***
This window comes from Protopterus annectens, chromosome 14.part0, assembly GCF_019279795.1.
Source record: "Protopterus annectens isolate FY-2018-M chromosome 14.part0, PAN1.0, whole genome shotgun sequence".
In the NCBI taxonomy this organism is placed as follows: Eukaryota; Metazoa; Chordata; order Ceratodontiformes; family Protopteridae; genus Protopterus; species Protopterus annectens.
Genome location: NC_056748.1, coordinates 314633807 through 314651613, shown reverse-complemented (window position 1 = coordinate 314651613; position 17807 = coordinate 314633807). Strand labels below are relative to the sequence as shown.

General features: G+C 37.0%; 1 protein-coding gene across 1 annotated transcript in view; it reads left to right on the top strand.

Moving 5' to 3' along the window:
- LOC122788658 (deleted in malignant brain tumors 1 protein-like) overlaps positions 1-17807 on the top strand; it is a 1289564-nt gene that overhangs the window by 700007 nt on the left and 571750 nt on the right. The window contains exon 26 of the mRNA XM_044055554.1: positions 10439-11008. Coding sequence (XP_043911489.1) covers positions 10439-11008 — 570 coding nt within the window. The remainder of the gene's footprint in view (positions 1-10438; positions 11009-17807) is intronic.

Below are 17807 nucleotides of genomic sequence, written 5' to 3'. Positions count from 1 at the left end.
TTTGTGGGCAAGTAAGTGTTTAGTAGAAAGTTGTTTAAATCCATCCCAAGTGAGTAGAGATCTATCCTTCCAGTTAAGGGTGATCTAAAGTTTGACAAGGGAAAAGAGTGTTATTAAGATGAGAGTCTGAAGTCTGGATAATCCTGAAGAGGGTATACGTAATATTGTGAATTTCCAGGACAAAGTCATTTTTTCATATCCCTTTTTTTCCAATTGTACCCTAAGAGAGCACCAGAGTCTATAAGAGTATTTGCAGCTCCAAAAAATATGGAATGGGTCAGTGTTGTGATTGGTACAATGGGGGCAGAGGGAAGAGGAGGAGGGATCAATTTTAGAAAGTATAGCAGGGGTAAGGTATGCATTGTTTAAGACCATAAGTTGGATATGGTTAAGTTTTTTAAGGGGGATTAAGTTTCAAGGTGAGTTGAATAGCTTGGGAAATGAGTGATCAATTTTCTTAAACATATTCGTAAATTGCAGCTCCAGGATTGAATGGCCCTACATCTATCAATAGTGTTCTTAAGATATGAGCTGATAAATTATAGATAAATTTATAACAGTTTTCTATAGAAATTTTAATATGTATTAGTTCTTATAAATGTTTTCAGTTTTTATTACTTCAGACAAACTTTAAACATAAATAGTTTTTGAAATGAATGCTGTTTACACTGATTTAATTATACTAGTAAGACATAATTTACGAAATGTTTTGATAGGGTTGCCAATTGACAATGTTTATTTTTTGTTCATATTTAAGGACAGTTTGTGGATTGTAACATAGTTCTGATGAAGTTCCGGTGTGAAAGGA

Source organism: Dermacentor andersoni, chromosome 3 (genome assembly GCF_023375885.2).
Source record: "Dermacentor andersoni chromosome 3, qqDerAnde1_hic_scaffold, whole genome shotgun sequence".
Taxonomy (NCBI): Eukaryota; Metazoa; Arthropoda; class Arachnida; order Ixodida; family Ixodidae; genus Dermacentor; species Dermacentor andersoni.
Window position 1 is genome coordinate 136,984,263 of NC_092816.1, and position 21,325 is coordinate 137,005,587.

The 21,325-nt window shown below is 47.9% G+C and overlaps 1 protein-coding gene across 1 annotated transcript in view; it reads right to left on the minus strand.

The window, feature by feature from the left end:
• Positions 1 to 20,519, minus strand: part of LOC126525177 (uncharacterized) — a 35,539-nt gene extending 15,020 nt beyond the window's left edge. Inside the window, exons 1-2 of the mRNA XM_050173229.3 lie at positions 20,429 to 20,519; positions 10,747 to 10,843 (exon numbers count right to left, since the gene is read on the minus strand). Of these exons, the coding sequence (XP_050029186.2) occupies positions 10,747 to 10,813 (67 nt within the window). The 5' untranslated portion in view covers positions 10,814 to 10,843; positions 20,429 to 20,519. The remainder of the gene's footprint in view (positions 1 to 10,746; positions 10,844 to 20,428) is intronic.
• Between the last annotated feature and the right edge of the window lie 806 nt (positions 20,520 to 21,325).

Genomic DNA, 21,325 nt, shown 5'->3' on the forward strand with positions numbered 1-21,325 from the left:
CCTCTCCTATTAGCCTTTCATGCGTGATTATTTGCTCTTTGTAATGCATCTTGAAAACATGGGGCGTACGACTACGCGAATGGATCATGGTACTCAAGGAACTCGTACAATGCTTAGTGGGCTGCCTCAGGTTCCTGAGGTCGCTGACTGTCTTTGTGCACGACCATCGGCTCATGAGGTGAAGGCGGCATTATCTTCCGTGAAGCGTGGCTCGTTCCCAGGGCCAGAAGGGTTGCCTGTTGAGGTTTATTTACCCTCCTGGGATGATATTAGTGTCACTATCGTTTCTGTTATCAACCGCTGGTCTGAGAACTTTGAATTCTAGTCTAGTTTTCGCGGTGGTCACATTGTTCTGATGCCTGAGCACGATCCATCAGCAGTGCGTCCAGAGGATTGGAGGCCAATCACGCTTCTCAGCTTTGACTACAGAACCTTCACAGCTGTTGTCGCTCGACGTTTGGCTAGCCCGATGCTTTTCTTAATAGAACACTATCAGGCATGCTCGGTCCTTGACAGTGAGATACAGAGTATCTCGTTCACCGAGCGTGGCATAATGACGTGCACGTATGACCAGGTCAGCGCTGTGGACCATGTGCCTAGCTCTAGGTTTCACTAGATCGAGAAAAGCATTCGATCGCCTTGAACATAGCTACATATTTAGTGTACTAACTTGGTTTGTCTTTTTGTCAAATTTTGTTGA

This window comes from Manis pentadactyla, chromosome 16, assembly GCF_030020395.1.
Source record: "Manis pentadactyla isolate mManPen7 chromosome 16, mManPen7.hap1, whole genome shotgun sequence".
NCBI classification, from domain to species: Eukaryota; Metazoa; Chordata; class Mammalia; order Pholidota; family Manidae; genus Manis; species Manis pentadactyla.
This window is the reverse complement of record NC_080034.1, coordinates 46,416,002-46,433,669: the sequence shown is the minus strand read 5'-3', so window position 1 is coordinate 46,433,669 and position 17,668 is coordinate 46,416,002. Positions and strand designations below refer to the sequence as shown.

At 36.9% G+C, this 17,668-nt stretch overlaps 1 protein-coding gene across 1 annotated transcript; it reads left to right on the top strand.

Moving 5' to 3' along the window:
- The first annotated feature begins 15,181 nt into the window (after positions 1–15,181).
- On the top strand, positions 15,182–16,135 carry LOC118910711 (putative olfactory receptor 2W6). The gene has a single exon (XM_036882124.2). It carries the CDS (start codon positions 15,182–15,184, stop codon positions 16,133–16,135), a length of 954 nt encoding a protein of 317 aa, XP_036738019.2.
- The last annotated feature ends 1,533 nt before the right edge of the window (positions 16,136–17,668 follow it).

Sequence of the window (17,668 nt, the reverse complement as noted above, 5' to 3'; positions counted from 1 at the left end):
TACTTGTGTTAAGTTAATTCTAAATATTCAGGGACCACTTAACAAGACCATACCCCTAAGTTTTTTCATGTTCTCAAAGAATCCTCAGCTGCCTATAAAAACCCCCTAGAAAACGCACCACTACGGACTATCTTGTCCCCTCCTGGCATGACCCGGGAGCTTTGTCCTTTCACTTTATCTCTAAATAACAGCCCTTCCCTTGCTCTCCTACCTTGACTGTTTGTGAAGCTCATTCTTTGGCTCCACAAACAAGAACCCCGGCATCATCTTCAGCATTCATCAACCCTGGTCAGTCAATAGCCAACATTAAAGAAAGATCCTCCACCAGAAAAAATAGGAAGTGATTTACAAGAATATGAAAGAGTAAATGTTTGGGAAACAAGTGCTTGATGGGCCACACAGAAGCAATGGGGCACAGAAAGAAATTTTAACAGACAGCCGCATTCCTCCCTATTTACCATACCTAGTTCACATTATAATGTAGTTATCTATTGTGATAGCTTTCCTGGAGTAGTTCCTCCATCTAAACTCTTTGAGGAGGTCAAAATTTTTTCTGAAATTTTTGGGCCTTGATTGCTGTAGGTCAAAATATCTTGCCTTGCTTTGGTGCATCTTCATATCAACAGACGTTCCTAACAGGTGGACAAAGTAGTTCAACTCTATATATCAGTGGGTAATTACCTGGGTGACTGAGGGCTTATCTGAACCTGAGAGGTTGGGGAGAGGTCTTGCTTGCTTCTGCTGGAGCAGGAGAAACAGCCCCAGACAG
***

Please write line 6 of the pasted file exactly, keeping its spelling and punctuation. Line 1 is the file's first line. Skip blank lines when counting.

Moving 5' to 3' along the window: